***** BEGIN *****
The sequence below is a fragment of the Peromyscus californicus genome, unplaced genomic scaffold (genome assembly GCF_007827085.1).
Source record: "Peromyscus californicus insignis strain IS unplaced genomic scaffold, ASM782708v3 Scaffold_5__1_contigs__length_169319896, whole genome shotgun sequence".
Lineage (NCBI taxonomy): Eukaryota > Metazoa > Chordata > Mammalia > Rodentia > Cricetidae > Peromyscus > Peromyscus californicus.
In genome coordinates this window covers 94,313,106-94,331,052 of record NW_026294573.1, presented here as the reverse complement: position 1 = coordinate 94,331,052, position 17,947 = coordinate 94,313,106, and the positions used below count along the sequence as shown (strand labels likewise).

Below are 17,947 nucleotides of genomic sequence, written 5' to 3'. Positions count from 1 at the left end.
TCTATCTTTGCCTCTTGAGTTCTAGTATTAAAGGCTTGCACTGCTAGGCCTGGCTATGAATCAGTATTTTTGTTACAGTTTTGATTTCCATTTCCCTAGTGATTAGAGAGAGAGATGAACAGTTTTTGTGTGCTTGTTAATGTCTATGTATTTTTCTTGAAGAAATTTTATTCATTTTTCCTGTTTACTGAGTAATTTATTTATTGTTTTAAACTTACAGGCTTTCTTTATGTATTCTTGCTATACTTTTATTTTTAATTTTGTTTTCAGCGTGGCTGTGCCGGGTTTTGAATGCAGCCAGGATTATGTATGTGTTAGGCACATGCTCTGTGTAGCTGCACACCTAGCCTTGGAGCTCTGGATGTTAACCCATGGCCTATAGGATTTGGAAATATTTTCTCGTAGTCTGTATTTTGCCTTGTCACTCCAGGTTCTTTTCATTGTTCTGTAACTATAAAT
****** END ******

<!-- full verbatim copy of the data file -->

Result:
The sequence below is a fragment of the Peromyscus californicus genome, unplaced genomic scaffold (genome assembly GCF_007827085.1).
Source record: "Peromyscus californicus insignis strain IS unplaced genomic scaffold, ASM782708v3 Scaffold_5__1_contigs__length_169319896, whole genome shotgun sequence".
Lineage (NCBI taxonomy): Eukaryota > Metazoa > Chordata > Mammalia > Rodentia > Cricetidae > Peromyscus > Peromyscus californicus.
In genome coordinates this window covers 94,313,106-94,331,052 of record NW_026294573.1, presented here as the reverse complement: position 1 = coordinate 94,331,052, position 17,947 = coordinate 94,313,106, and the positions used below count along the sequence as shown (strand labels likewise).

Below are 17,947 nucleotides of genomic sequence, written 5' to 3'. Positions count from 1 at the left end.
TCTATCTTTGCCTCTTGAGTTCTAGTATTAAAGGCTTGCACTGCTAGGCCTGGCTATGAATCAGTATTTTTGTTACAGTTTTGATTTCCATTTCCCTAGTGATTAGAGAGAGAGATGAACAGTTTTTGTGTGCTTGTTAATGTCTATGTATTTTTCTTGAAGAAATTTTATTCATTTTTCCTGTTTACTGAGTAATTTATTTATTGTTTTAAACTTACAGGCTTTCTTTATGTATTCTTGCTATACTTTTATTTTTAATTTTGTTTTCAGCGTGGCTGTGCCGGGTTTTGAATGCAGCCAGGATTATGTATGTGTTAGGCACATGCTCTGTGTAGCTGCACACCTAGCCTTGGAGCTCTGGATGTTAACCCATGGCCTATAGGATTTGGAAATATTTTCTCGTAGTCTGTATTTTGCCTTGTCACTCCAGGTTCTTTTCATTGTTCTGTAACTATAAAT